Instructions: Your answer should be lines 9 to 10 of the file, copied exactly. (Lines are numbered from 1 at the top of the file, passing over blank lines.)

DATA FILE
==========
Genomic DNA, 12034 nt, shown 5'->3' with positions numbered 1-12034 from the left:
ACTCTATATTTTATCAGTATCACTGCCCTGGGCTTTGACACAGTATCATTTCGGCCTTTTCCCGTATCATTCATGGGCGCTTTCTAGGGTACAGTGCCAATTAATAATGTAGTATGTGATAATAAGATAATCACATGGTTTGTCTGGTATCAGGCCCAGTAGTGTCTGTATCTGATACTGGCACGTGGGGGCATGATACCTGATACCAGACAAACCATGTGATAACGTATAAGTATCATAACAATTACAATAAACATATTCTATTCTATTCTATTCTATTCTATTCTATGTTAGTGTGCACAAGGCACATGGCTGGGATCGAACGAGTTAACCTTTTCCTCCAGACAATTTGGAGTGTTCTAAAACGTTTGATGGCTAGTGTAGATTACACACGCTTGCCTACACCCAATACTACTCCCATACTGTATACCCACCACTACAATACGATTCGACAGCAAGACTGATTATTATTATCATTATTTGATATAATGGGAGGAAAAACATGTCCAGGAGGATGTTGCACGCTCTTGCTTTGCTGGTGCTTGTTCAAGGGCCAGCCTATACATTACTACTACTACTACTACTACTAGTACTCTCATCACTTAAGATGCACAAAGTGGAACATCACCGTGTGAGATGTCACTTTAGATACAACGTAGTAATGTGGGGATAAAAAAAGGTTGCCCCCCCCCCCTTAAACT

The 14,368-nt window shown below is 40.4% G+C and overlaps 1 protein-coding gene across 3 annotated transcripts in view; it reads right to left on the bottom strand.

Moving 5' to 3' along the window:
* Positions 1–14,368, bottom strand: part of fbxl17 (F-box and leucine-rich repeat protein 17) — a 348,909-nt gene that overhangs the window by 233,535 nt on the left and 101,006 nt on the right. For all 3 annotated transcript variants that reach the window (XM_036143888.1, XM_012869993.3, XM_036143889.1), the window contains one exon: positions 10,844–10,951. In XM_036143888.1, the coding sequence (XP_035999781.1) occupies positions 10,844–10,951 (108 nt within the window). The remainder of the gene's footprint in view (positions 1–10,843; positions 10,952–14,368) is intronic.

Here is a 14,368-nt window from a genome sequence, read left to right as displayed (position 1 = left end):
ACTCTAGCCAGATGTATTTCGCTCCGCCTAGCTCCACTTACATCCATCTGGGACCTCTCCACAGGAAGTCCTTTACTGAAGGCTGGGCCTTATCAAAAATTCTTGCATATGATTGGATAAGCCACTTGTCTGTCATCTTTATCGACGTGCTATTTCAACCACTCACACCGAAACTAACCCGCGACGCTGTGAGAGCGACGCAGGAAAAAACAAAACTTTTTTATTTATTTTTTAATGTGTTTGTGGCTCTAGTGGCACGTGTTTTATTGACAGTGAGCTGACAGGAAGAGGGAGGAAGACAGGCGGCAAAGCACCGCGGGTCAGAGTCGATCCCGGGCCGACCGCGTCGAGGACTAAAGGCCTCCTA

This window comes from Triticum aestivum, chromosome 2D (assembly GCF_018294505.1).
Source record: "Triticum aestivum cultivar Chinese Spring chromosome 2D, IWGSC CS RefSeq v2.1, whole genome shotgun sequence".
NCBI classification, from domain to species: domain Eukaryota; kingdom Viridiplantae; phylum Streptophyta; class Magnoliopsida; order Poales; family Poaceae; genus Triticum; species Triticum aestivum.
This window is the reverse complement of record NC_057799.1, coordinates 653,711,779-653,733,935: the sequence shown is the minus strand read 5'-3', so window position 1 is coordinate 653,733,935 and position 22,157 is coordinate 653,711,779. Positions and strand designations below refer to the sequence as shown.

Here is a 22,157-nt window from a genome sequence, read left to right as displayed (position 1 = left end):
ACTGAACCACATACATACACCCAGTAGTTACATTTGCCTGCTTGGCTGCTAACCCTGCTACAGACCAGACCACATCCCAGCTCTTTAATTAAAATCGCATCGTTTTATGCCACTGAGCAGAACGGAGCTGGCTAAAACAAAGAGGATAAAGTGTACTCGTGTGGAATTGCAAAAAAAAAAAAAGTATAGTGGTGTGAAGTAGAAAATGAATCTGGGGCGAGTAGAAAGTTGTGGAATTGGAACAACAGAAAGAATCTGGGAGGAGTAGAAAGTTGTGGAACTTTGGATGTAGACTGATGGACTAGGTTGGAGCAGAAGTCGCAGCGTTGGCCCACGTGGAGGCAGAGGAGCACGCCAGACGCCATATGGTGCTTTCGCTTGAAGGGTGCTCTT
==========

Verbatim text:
Source record: "Triticum aestivum cultivar Chinese Spring chromosome 2D, IWGSC CS RefSeq v2.1, whole genome shotgun sequence".
NCBI classification, from domain to species: domain Eukaryota; kingdom Viridiplantae; phylum Streptophyta; class Magnoliopsida; order Poales; family Poaceae; genus Triticum; species Triticum aestivum.